The Straits of Malacca is one of the safest shipping lanes in the world and statements to the contrary are unfounded, said Transport Minister Datuk Seri Chan Kong Choy.Update: Further comments point the finger of blame at Indonesia:
"Every year, well over 100,000 vessels, (each) weighing 300 tonnes or more, pass through the Straits and the most number of piracy cases we have recorded (on an annual basis) was just 37 in 2000.
"The figure does not include smaller vessels (below 300 tonnes). If we divide the number of vessels which use the Straits of Malacca every year with the number of cases of piracy, the figure is less than 0.01%," he told reporters after opening the 3rd annual Indian Ocean Research Group (IORG) International Conference at the Legend Hotel here on Monday.
The Lloyd's Market Association's Joint War Committee (JWC) recently declared the Straits of Malacca together with 20 other areas, such as Iraq, Lebanon, and Nigeria, as security threats to shipping.
Chan said the JWC declaration was "over-dramatic."
Malaysia's maritime fraternity has termed as unfair a decision by an international shipping body calling the vital Straits of Malacca as a high-risk area for war and terrorism, saying though there had been attacks by sea pirates, there has not has been any case of terrorism in the waters so far.
A list issued by the Lloyd's Market Association's Joint War Committee lumped the Straits together with 20 other areas including Iraq, Lebanon and Nigeria, deemed as security threats to shipping.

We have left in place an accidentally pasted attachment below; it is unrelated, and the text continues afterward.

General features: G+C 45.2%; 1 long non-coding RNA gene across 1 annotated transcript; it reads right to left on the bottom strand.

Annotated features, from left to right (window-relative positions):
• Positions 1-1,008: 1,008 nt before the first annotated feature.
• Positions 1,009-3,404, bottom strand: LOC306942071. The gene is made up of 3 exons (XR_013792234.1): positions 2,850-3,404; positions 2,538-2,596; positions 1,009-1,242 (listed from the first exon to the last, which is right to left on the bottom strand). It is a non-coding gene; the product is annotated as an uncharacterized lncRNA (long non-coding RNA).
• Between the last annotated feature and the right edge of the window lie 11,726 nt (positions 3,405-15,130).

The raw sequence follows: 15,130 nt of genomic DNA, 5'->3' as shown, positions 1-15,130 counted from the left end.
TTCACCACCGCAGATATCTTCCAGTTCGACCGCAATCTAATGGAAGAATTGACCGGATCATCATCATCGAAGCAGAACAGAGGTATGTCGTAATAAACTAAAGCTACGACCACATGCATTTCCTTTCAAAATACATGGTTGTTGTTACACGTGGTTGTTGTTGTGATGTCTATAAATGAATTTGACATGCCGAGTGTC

The Straits of Malacca is one of the most economical routes for vessels plying between Asia and the Indian sub continent, West Asia and Europe.
The move by the Joint War Committee is expected to result in higher insurance costs for shipowners using the sea passageways. The Committee's decision is apparently after a spate of piracy attacks on vessels using the Straits.
President of the Malaysian Maritime Institute Capt Jaffar Lamri said the armed robberies reported in the 600 km sea lane had occurred primarily in Indonesian waters off Northern Sumatra and not the entire stretch of the Straits of Malacca.
"To categorise armed robberies or piracy as equivalent to war and terrorism is unfair to the littoral states," he said.
The direct result of this decision will be to force shipowners to impose additional insurance coverage. This, Capt Lamri said would result in the increase of shipping costs and affect consumers and the Asian region that is currently experiencing tremendous growth.
"The Malaysian goverment, Singapore and Indonesia should protest this declaration not only to Lloyd's but also to the International Maritime Organisation," Lamri said. (emphasis added)
Malacca Strait area
Update2: Some statistics from 2004:
The number of attacks reported worldwide through the IMB Piracy Reporting Centre in Kuala Lumpur was 325, down from the 445 recorded in 2003.If you like pictures of where pirate attacks occurred in 2004, go here, or look at this:
Indonesian waters continue to be the scene of the highest number of attacks, with 93 incidents reported in 2004. While this is down from 121 in 2003, it still accounts for more than one quarter of piratical attacks reported worldwide.
The report said hijackings of tugs and barges and the kidnapping of crew members were on the rise, especially in Indonesian waters, in the Northern Malacca Straits, and off North Sumatra. While in the past these attacks had been thought to be the work of Aceh rebels, there were now increasing signs that crime syndicates are using fishing boats for such attacks. (source)
ICC map of Piracy in Asia